By the start of the United States Afghan campaign in 2001, the USAF had acquired 60 Predators, and said it had lost 20 of them in action. Few if any of the losses were from enemy action, the worst problem apparently being foul weather, particularly icy conditions. Some critics within the Pentagon saw the high loss rate as a sign of poor operational procedures. In response to the losses caused by cold weather flight conditions, a few of the later Predators obtained by the USAF were fitted with de-icing systems, along with an uprated turbocharged engine and improved avionics. This improved “Block 1” version was referred to as the “RQ-1B”, or the “MQ-1B” if it carried munitions; the corresponding air vehicle designation was “RQ-1L” or “MQ-1L”
The Predator system was initially designated the RQ-1 Predator. The “R” is the United States Department of Defense designation for reconnaissance and the “Q” refers to an unmanned aircraft system. The “1” describes it as being the first of a series of aircraft systems built for unmanned reconnaissance. Pre-production systems were designated as RQ-1A, while the RQ-1B (not to be confused with the RQ-1 Predator B, which became the MQ-9 Reaper) denotes the baseline production configuration. These are designations of the system as a unit. The actual aircraft themselves were designated RQ-1K for pre-production models, and RQ-1L for production models. In 2002, the USAF officially changed the designation to MQ-1 (“M” for multi-role) to reflect its growing use as an armed aircraft.
Command and sensor systems
During the campaign in the former Yugoslavia, a Predator’s pilot would sit with several payload specialists in a van near the runway of the drone’s operating base. Direct radio signals controlled the drone’s takeoff and initial ascent. Then communications shifted to military satellite networks linked to the pilot’s van. Pilots experienced a delay of several seconds between tugging their joysticks and the drone’s response. But by 2000 improvements in communications systems (perhaps by use of the USAF’s JSTARS system) made it possible, at least in theory, to fly the drone remotely from great distances. It was no longer necessary to use close-up radio signals during the Predator’s takeoff and ascent. The entire flight could be controlled by satellite from any command center with the right equipment. The CIA proposed to attempt over Afghanistan the first fully remote Predator flight operations, piloted from the agency’s headquarters at Langley.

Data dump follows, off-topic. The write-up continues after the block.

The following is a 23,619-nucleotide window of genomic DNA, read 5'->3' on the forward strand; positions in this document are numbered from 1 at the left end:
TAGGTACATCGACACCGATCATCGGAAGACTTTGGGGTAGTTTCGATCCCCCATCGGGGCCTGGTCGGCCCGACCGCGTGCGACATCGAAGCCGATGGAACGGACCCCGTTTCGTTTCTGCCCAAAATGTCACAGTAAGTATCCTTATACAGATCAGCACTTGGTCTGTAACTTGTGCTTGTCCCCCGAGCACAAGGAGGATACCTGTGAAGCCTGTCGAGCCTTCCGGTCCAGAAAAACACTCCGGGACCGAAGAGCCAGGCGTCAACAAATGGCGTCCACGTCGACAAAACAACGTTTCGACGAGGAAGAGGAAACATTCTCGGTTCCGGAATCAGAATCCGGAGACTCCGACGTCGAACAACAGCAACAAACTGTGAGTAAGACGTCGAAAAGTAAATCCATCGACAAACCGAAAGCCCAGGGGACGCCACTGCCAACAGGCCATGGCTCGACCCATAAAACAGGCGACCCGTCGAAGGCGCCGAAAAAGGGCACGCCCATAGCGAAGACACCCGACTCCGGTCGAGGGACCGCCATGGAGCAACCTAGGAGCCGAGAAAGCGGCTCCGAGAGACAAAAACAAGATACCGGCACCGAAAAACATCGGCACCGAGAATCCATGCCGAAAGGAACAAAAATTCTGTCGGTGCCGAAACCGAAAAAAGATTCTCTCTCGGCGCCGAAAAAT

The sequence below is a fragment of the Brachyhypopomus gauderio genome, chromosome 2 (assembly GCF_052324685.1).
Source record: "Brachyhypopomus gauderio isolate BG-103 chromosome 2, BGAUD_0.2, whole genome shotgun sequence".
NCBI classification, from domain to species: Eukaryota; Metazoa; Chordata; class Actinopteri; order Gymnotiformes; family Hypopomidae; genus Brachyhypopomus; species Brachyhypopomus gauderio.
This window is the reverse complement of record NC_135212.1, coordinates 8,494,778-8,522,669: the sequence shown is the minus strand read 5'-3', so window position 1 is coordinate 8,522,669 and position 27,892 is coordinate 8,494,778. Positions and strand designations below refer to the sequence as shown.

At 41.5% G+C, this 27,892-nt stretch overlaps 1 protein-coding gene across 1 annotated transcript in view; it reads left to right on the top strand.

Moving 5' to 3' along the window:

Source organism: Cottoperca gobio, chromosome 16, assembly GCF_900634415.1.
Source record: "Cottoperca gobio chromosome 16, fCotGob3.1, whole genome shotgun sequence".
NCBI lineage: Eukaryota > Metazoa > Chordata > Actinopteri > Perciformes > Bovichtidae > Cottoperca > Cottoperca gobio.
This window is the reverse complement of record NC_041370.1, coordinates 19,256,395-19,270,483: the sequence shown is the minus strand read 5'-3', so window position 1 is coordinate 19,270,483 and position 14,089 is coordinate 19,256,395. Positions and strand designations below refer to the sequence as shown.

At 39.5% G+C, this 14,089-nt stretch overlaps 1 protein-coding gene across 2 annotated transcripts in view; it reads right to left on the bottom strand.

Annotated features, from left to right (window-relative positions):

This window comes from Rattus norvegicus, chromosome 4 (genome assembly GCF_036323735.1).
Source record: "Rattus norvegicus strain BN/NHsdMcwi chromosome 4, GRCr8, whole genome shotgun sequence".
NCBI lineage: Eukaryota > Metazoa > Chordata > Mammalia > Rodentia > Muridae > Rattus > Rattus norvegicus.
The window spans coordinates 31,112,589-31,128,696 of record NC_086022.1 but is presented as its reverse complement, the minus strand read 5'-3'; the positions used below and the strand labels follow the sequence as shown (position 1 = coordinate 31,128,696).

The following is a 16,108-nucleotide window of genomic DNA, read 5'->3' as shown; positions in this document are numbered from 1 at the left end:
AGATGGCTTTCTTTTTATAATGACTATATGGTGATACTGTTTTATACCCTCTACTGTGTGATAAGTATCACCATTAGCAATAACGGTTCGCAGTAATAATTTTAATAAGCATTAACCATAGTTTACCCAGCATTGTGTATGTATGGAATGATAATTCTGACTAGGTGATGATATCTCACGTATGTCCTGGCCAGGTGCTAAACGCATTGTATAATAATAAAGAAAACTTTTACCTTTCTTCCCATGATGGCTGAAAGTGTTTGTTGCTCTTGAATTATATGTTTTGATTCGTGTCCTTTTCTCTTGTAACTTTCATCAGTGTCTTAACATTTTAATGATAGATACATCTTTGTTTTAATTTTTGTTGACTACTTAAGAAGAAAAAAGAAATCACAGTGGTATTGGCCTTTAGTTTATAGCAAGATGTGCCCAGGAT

The Predator air vehicle and sensors are controlled from the ground station via a C-band line-of-sight data link or a Ku-band satellite data link for beyond-line-of-sight operations. During flight operations the crew in the ground control station is a pilot and two sensor operators. The aircraft is equipped with the AN/AAS-52 Multi-spectral Targeting System, a color nose camera (generally used by the pilot for flight control), a variable aperture day-TV camera, and a variable aperture infrared camera (for low light/night). Previously, Predators were equipped with a synthetic aperture radar for looking through smoke, clouds or haze, but lack of use validated its removal to reduce weight and conserve fuel. The cameras produce full motion video and the synthetic aperture radar produced still frame radar images. There is sufficient bandwidth on the datalink for two video sources to be used at one time, but only one video source from the sensor ball can be used at any time due to design limitations. Either the daylight variable aperture or the infrared electro-optical sensor may be operated simultaneously with the synthetic aperture radar, if equipped.
All later Predators are equipped with a laser designator that allows the pilot to identify targets for other aircraft and even provide the laser-guidance for manned aircraft. This laser is also the designator for the AGM-114 Hellfire that are carried on the MQ-1. Continue reading